Americans continued to take a wait-and-see approach with their green-car purchases last month, as Tesla's Model 3 and Nissan's next-generation Leaf electric vehicles were still largely under wraps.
January sales of hybrids, plug-ins and fuel-cell vehicles fell more than 8 percent from a year earlier to about 30,000 vehicles. Plug-in vehicle sales were down about 6 percent to more than 11,000 units. Green-car sales were down more than 10 percent last year.
Few automakers came away unscathed. Both Ford and General Motors, which boosted green-car sales in 2017, had down months. Ford's green-car sales plunged 37 percent from a year earlier to 4,388 units, as Fusion Hybrid demand dropped 48 percent to 2,519 units. And while the Chevrolet Bolt EV's sales kept pace with last year, sales of the Volt extended-range plug-in dropped 56 percent from a year earlier to 713 units. Overall, GM's green-car sales, which were bolstered by demand for the Buick LaCrosse eAssist hybrid, declined 3.3 percent to 3,028 vehicles.
Honda's green-car sales also declined, as Accord Hybrid sales fell 72 percent to 487 units. While the Japanese automaker benefited from the Clarity Plug-in Hybrid's 594 units sold, overall green-car sales fell 15 percent from a year earlier to 1,494 units.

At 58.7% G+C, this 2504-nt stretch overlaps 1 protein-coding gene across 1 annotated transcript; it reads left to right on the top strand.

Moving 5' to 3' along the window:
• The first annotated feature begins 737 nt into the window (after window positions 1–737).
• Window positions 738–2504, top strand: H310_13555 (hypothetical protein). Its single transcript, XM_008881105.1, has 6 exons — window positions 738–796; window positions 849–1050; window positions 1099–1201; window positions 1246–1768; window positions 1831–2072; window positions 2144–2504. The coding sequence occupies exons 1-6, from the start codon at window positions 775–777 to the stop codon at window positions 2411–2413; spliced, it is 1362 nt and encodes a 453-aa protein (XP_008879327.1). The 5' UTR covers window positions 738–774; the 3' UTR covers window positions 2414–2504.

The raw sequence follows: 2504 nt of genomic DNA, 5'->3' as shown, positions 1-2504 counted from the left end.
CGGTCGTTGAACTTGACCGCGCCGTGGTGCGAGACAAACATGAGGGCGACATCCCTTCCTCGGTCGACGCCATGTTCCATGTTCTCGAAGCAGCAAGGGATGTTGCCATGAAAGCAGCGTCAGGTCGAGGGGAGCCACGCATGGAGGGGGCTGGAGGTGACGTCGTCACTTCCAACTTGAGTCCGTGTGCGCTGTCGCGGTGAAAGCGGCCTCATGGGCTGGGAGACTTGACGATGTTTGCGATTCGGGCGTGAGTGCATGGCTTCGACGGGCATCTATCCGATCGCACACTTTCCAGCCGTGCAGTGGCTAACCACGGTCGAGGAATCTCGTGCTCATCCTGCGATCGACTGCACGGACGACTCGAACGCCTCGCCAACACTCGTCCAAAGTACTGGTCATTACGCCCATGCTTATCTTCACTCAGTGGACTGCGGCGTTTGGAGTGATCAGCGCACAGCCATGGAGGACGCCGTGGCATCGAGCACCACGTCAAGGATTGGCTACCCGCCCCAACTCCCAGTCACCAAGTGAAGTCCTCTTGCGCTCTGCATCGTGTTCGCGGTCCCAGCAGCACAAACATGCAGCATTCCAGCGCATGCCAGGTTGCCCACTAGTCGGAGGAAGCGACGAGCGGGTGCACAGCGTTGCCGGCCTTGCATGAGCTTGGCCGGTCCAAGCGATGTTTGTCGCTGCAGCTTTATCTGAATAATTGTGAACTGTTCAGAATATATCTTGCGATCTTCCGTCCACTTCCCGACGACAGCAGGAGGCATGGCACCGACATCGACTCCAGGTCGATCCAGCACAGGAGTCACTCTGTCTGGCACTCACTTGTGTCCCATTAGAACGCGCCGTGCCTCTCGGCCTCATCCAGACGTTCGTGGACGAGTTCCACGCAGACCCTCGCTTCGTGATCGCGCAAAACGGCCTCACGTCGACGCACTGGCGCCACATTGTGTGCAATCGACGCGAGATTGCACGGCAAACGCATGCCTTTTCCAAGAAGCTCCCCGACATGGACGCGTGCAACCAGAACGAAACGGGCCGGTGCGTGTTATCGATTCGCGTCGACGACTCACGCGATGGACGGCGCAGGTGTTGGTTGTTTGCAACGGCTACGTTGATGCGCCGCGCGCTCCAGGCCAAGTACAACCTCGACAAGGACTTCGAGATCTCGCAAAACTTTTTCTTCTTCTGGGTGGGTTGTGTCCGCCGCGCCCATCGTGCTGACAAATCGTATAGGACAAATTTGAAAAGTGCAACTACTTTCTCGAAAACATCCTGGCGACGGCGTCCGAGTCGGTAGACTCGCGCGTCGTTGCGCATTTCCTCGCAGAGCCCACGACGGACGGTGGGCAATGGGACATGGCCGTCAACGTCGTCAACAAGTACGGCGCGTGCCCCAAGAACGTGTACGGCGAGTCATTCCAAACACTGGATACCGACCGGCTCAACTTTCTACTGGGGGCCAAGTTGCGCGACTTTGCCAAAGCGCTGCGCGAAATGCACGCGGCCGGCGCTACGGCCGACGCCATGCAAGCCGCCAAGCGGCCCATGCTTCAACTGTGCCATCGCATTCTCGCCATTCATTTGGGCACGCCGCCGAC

Meanwhile, BMW's i sub-brand of plug-in vehicles saw a 4.2 percent sales decline to 414 units.
The month would've been worse had Toyota, the world's biggest seller of hybrids, not had a positive month. While the four Prius variants combined for an 11 percent decline to 6,943 units sold last month, sales of the Camry, Highlander, Avalon and Rav4 Hybrid were all up, while Mirai fuel-cell vehicle sales more than doubled. Overall, Toyota's green-car sales advanced 5 percent to 15,042 units.

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